Language of document : ECLI:EU:F:2012:196


13 December 2012

Case F‑42/11

Stephanie Honnefelder


European Commission

(Civil service — Open competition — Annulment of a decision of a selection board — Implementation of a judgment — Principle of legality — Plea of illegality against a decision to reopen the procedure for an open competition)

Application: Action brought under Article 270 TFEU, applicable to the EAEC Treaty pursuant to Article 106a thereof, whereby Ms Honnefelder seeks annulment of the decision of the selection board for open competition EPSO/AD/26/05 of 11 February 2011 not to place her on the reserve list.

Held: The action is dismissed. The applicant is to bear two thirds of her own costs. The Commission is to bear its own costs and is ordered to pay one third of Ms Honnefelder’s costs.


1.      Actions brought by officials — Action brought against an act adversely affecting a person taken during a recruitment procedure — Plea alleging the irregularity of a previous act adversely affecting the person concerned taken during the same procedure — Lawfulness — Conditions

(Staff Regulations, Art. 91)

2.      Actions brought by officials — Judgment annulling a measure — Effects — Obligation to implement — Scope — Both the operative part and the grounds of the judgment to be taken into account — Annulment of the decision of a competition selection board not to place a candidate on the reserve list — Reopening of the competition solely in respect of the applicant — Appropriate implementing measure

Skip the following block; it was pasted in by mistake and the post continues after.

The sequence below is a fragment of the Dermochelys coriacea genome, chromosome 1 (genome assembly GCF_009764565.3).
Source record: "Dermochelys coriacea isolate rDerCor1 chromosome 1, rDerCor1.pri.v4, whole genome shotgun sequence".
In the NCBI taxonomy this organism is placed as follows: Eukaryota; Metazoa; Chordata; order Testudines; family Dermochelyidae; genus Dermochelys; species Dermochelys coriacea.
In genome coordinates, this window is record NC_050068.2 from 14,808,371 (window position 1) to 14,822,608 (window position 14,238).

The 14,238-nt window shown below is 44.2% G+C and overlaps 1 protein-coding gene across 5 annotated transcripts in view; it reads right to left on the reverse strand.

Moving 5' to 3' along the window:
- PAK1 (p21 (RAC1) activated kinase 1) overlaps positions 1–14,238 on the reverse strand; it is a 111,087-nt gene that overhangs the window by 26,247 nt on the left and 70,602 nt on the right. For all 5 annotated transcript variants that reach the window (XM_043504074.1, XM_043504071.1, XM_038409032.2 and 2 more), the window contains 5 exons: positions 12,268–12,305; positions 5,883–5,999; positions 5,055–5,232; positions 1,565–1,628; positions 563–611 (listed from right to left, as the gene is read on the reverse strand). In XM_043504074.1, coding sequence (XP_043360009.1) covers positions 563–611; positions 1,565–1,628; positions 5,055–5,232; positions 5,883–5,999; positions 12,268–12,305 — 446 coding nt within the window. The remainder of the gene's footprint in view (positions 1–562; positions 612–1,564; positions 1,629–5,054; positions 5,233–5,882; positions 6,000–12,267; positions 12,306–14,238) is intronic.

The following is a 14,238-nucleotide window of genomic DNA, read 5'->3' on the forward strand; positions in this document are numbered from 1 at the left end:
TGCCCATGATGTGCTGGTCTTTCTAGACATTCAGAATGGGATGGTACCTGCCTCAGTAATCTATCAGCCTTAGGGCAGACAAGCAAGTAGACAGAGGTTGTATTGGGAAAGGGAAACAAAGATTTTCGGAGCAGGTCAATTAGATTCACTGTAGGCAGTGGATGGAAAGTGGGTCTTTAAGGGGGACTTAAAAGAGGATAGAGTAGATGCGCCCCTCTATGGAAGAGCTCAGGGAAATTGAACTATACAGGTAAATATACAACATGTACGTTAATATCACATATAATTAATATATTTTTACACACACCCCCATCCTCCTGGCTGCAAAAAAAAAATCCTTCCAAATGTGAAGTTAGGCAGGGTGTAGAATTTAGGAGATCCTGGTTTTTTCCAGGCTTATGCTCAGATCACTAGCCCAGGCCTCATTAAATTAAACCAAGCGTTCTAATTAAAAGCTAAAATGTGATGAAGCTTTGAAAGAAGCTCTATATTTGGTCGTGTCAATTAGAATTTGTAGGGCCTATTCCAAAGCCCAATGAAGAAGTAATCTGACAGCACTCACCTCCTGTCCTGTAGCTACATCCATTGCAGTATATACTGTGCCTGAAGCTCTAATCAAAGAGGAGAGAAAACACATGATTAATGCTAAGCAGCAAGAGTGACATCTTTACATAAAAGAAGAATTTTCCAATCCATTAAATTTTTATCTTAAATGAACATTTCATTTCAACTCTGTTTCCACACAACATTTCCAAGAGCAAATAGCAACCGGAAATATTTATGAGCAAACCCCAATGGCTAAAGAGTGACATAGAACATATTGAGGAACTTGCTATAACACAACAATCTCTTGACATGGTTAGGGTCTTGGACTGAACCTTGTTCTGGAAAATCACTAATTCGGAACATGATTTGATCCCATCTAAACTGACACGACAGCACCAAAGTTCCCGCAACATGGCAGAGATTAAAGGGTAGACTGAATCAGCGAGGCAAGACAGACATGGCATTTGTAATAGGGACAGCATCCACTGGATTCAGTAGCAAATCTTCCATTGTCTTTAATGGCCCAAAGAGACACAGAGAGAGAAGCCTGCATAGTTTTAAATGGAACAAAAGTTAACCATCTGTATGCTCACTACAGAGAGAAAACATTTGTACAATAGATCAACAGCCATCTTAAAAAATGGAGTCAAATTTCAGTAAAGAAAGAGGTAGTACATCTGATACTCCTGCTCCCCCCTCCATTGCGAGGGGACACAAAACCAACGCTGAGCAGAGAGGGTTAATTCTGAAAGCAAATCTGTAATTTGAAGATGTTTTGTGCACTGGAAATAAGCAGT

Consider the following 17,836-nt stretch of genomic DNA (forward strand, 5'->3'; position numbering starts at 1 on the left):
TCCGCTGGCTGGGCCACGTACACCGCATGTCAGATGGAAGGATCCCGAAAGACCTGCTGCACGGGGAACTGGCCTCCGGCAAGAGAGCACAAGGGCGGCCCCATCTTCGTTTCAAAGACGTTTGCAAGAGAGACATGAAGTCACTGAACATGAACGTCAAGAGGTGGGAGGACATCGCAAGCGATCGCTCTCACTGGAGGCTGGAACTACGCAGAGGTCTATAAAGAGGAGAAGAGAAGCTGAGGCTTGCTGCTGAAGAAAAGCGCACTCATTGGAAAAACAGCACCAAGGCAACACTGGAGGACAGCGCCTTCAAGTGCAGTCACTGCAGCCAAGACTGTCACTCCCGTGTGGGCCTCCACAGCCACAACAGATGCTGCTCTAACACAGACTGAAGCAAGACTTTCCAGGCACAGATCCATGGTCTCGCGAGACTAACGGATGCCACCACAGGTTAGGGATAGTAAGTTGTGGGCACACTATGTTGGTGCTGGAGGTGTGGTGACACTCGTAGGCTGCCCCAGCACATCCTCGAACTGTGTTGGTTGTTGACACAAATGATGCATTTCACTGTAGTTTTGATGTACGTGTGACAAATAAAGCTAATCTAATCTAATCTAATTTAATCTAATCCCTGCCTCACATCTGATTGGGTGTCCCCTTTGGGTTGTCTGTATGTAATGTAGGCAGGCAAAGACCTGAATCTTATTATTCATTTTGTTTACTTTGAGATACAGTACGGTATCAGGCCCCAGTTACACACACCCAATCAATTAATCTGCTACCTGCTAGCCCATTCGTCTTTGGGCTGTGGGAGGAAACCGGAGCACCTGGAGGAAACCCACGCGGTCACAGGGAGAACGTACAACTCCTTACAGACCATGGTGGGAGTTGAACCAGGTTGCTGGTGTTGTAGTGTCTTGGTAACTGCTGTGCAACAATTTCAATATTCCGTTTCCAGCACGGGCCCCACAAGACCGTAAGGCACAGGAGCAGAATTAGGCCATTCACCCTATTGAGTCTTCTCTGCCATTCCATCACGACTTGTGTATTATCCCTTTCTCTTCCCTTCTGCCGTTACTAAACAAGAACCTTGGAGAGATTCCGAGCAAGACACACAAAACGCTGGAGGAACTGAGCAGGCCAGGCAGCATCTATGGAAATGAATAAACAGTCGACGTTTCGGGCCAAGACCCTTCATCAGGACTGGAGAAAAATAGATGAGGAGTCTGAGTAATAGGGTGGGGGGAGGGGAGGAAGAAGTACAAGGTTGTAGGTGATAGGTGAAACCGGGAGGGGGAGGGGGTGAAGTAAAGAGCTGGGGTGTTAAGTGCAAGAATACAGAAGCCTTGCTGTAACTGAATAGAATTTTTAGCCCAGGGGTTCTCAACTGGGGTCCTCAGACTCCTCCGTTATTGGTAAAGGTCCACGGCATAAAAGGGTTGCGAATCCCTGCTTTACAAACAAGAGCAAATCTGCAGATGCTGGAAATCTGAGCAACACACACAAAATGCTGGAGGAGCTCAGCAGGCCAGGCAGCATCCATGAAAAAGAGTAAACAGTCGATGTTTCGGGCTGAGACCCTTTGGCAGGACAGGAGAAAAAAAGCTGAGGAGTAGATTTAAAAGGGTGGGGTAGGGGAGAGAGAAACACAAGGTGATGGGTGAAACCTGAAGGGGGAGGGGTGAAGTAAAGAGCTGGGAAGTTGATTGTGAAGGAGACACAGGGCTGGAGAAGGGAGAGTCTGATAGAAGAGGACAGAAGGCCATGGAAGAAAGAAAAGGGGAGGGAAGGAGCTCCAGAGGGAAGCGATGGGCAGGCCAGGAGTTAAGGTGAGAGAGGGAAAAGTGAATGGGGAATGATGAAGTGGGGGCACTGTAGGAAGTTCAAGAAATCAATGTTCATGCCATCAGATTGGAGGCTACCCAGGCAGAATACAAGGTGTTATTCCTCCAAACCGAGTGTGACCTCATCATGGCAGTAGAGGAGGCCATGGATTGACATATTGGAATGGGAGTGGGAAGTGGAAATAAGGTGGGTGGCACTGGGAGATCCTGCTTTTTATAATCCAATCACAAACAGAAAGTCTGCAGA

(Art. 266 TFEU; Staff Regulations, Art. 27)

3.      Officials — Actions brought by officials — Judgment annulling a measure — Effects — Obligation to implement — Administration’s discretion — Possibility of establishing a dialogue with the victim

(Art. 266 TFEU)

4.      Officials — Non-contractual liability of the institutions — Breach of the obligation to provide information — Wrongful act not entailing annulment of an act

1.      An applicant is entitled to rely on irregularities relating to the arrangements for the organisation of a competition in an action brought against the individual decision rejecting his candidature and cannot be criticised for not having lodged a complaint or brought an action within the prescribed periods against the decision setting out the arrangements for the organisation of the competition.

There is no provision of the Staff Regulations that requires that an applicant wishing to challenge, by way of plea, the legality of an act of the administration must lodge a complaint specifically against that act, notwithstanding that the action meets the conditions of admissibility. Nor is a plea of illegality inadmissible on the sole ground that it was not first raised in a complaint.

(see paras 34, 37)


11 August 1995, C‑448/93 P Commission v Noonan, paras 17 to 19

16 September 1993, T‑60/92 Noonan v Commission, para. 21

1 July 2010, F‑45/07 Mandt v Parliament, para. 121

2.      Following a judgment annulling a measure, the institution concerned is required under Article 266 TFEU to take the necessary measures to eliminate the effects of the illegalities found, which, in the case of an act which has already been implemented, consists in putting the applicant back in the legal situation he was in before that act was adopted.